The first seminar offered during this year’s event was focused on the Spain’s rare grapes. Ask a winelover to come up with the list of the commonly used Spanish grapes – I’m sure that going beyond Tempranillo, Garnacha (Grenache) and Albariño will be challenging. Some of the adventurous wine geeks might add Graciano, Viura, and Verdejo.  Meanwhile, remember – 400 varieties – versus 6 which we just mentioned. Spanish winemakers definitely got some options.

So the first seminar, led by Doug Frost, one of the only 4 people in the world who are both Master Sommelier and Master of Wine,  Gretchen Thomson, Wine Director for Barteca Restaurant Group, overseeing the largest in the country portfolio of Spanish wines, and Michael Schachner, Spanish and South American Editor for Wine Enthusiast Magazine, addressed exactly this issue. We had an opportunity to taste and discuss 10 wines made from the little known Spanish grapes.

rare Grapes seminar led by Doug Frost MS/MW

Spain's Great Match

Spain's Great Match

Gretchen Thomas at the rare grapes seminar Spain's Great MatchAs some of you might know, I’m a grape geek myself. The little box in the upper section of the Talk-a-Vino web page shows a counter for the number of grapes I had an opportunity to taste, so from the 10 grapes we tasted, I found only one I didn’t have before. The wines were interesting, however, I would not necessarily agree with the choice of wines to showcase particular grapes – but I wouldn’t stand a chance against such a distinguished panel of experts, so you can dismiss this statement. 🙂

Anyway, for what it worth, below are my tasting notes. Don’t have any good pictures for you, as I had no opportunity to take pictures of these wines in between the different events. Here we go:

2016 Ameztoi Txakolina D.O. Getariako Txakolina (Grape – Hondarrabi Zuri)
Beautiful nose, fresh, lemon notes, herbs, inviting. Crisp, cut through acidity, touch of fizz, would perfectly match oysters, seafood, most reminiscent of Mucadet.

2014 Bodega Chacón Buelta D.O. Cangas (grape: Albarín Blanco, new grape for me)
Off-putting nose – strong gasoline, aggressive herbal notes. The palate is interesting – lychees, pear, appears almost oxidative/”orange”.

2016 Avancia Cuvée de O D.O. Valdeorras (grape: Godello)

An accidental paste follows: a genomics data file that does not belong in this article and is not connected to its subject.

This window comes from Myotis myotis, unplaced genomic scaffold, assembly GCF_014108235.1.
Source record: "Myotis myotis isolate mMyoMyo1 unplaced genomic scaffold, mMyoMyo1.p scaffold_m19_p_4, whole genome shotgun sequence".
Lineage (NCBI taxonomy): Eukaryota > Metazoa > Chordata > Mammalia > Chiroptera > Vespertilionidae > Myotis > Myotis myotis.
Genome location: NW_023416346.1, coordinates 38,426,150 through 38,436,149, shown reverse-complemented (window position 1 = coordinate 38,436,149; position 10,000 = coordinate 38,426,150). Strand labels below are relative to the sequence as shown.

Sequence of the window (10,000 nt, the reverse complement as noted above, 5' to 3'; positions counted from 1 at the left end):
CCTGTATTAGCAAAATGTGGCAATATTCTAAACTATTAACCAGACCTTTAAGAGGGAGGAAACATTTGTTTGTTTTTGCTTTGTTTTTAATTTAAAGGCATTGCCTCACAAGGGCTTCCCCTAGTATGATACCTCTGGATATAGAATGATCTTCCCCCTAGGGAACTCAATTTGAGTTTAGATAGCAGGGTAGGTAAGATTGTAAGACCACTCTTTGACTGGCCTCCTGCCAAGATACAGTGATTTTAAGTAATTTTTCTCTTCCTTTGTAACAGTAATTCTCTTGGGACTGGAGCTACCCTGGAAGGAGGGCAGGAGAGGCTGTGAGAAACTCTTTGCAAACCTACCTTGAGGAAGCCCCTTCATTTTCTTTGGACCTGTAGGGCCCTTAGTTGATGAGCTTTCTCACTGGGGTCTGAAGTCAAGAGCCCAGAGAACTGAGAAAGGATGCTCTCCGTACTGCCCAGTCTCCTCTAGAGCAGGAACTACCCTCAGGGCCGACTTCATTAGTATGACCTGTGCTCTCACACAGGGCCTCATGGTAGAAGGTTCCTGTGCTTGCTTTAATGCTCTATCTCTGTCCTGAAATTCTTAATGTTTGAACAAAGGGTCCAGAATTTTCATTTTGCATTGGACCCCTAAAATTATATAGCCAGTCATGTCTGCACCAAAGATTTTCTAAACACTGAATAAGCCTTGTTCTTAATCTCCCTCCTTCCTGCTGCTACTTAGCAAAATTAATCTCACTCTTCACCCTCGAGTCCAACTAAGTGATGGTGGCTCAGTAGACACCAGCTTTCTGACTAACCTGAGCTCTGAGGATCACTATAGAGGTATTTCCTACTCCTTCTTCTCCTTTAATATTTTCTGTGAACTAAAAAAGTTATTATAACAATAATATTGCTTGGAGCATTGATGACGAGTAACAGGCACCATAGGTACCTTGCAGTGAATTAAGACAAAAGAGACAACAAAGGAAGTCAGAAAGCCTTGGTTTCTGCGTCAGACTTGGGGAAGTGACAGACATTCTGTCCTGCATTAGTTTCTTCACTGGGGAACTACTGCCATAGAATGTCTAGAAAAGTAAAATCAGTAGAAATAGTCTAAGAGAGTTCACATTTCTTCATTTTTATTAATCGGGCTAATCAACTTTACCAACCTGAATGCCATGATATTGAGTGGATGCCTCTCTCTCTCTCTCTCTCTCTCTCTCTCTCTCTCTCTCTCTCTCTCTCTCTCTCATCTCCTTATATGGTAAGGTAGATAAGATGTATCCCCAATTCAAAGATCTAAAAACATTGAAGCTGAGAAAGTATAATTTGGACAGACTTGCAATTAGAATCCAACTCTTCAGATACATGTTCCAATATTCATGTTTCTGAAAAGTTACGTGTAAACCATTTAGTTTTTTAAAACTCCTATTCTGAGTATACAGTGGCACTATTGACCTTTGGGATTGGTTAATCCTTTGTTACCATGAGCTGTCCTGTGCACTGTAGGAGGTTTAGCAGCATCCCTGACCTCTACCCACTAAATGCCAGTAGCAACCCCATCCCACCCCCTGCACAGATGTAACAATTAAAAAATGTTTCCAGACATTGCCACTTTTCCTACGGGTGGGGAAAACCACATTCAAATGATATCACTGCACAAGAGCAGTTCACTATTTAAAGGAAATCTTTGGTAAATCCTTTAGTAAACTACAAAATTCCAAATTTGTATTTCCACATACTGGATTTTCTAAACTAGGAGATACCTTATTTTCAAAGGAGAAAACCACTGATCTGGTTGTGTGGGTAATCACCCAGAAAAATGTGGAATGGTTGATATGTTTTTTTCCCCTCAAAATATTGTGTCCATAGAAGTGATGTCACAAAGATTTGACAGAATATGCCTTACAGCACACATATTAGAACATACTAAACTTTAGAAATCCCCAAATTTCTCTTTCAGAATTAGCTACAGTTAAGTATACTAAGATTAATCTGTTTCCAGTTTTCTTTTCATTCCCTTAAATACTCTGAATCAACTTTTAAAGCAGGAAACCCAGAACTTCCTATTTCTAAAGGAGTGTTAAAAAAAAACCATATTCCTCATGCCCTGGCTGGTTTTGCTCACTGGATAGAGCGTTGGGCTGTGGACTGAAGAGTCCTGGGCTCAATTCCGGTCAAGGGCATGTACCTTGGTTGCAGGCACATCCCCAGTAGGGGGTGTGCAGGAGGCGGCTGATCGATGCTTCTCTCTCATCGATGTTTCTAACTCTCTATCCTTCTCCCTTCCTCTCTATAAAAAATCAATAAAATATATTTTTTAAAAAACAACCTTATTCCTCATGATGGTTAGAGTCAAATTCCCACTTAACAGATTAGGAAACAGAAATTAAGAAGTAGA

Intense nose, white stone fruit, nicely restrained, peaches undertones with clean acidity on the palate with clean acidity – excellent

2014 Bodegas Maranones Picarana D.O. Viños de Madrid (grape: Albillo Blanco, high altitude vineyards, 2000–2500 feet, barrel fermented)
Open, intense, touch of gunflint, reminiscent of Chardonnay, apples, vanilla – excellent. Plump, Marsanne-like on the palate, touch of tannins, very nice overall

2016 Armas de Guerra Tinta D.O. Bierso (grape: Mencía)
Intense, freshly crushed berries on the nose. Outstanding on the palate, tannins, burst of pepper, crisp, dry, very little fruit, medium body. Very interesting and different expression of Mencía.

2011 Raúl Pérez Prieto Picudo V.T. Castilla y Léon (grape: Prieto Picudo)
Delicious nose, open berries, sweet oak, overall on the nose – classic California. Lots going on on the palate – touch of sweetness, blackberries, nice swing of tannins, medium+ body.

2015 Bermejo Listán Negro D.O. Lanzarote (grape: Listán Negro, 13% ABV)
Smelling a cement truck – just fresh cement, plus intense herbal notes. Chipotle, poblano peppers dominate noticeably dusty palate – unique and different. (Too unique?)

2015 Ànima Negra ÀN V.T. Mallorca (grape: Callet)
Fresh open nose, fresh blueberries, and strawberries. Funky undertones on the palate, aggressive tannins (French oak), limited fruit. Interesting food wine

2014 Mustiguillo Finca Terrerazo Pago El Terrerazo (grape: Bobal)
Closed nose. A tiny hint of fruit, more perceived than real. Tight palate, noticeable oak, touch of cherries, good balance of fruit and acidity. Needs time. Want to try again in 10–15 years.

2013 Torres Cos Perpetual D.O.Ca. Priorat (grape: Cariñena)
Nice nose, cherries, dark chocolate, fresh leaves undertones. Aggressive tannins, green notes (tree branches), initial sweet notes immediately followed by astringent profile.

Spain's Great Match

Spain's Great Match

Spain's Great Match

Spain's Great Match

Spain's Great Match

Our next seminar was dedicated to the wines and culture of the Castilla y León, an administrative region in the Northern part of Spain. Castilla y León includes a number of winemaking regions – some of the best, essentially – Ribera del Duero, Toro, Rueda among others. The seminar was led by charismatic Marnie Old – I have to honestly say that this was one of the very best wine seminars I ever attended – great delivery, lots of energy, excellent presentation.